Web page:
In the twentieth century few societies have vacillated between extremes on the death penalty as has Russia. Taking the century as a whole, few countries have used capital punishment so massively, whether judicially or extrajudicially.
Dr. Mikhlin's study is an invaluable contribution to this debate. He offers statistics, official and unofficial, on the death penalty which inform the discussion, but more importantly, he addresses issues which have been largely ignored, even in the specialist literature. These include an examination of the purposes of chastisement in the form of capital punishment and the internal procedures followed with respect to pardons, as well as the regimes under which prisoners are confined and the theories of punishment responsible for the configuration of these regimes. He explores the legal status of persons sentenced to death and, on a comparative basis, the means by which the sentence is carried out.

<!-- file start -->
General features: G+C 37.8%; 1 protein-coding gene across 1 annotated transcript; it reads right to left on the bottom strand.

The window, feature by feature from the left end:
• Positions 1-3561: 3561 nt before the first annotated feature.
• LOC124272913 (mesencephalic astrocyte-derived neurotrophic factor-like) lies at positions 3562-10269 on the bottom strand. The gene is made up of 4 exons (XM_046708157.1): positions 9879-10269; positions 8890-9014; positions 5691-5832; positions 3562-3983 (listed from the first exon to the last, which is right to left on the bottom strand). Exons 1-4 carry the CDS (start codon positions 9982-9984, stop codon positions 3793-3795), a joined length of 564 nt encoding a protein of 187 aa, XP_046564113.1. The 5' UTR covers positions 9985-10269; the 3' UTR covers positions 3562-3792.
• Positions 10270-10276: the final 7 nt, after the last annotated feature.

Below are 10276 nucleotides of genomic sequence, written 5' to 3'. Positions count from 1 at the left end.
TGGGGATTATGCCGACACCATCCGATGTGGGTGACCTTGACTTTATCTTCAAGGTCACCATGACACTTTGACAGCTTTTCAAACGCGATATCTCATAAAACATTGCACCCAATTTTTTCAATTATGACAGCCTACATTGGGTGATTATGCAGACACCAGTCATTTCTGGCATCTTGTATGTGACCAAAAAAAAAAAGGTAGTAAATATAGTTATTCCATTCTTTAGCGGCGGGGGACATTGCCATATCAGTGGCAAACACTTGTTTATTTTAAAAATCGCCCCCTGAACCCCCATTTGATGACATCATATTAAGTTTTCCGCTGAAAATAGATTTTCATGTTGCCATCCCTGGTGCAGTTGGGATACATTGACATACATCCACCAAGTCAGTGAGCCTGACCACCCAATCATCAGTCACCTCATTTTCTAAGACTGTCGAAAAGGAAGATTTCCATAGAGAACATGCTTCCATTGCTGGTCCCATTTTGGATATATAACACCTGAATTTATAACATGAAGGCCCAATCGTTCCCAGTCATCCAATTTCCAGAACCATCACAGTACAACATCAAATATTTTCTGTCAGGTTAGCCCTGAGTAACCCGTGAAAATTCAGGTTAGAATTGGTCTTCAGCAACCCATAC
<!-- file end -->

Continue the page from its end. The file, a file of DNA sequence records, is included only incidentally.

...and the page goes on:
The work is intended for scholars, students, postgraduates, and those who work in agencies which execute punishments, the courts and the Ministry of Justice, as well as for the general reader with an interest in the issue of the death penalty.
- The history of the application of the death penalty in Russia, both pre-revolutionary and the Soviet and post-Soviet periods
- Legal regulation of application of the death penalty according to criminal legislation in force in the Russian Federation
- Personality characteristics of persons sentenced to death penalty
- Pardoning of persons sentenced to death penalty
- Legal regulation of execution of death penalty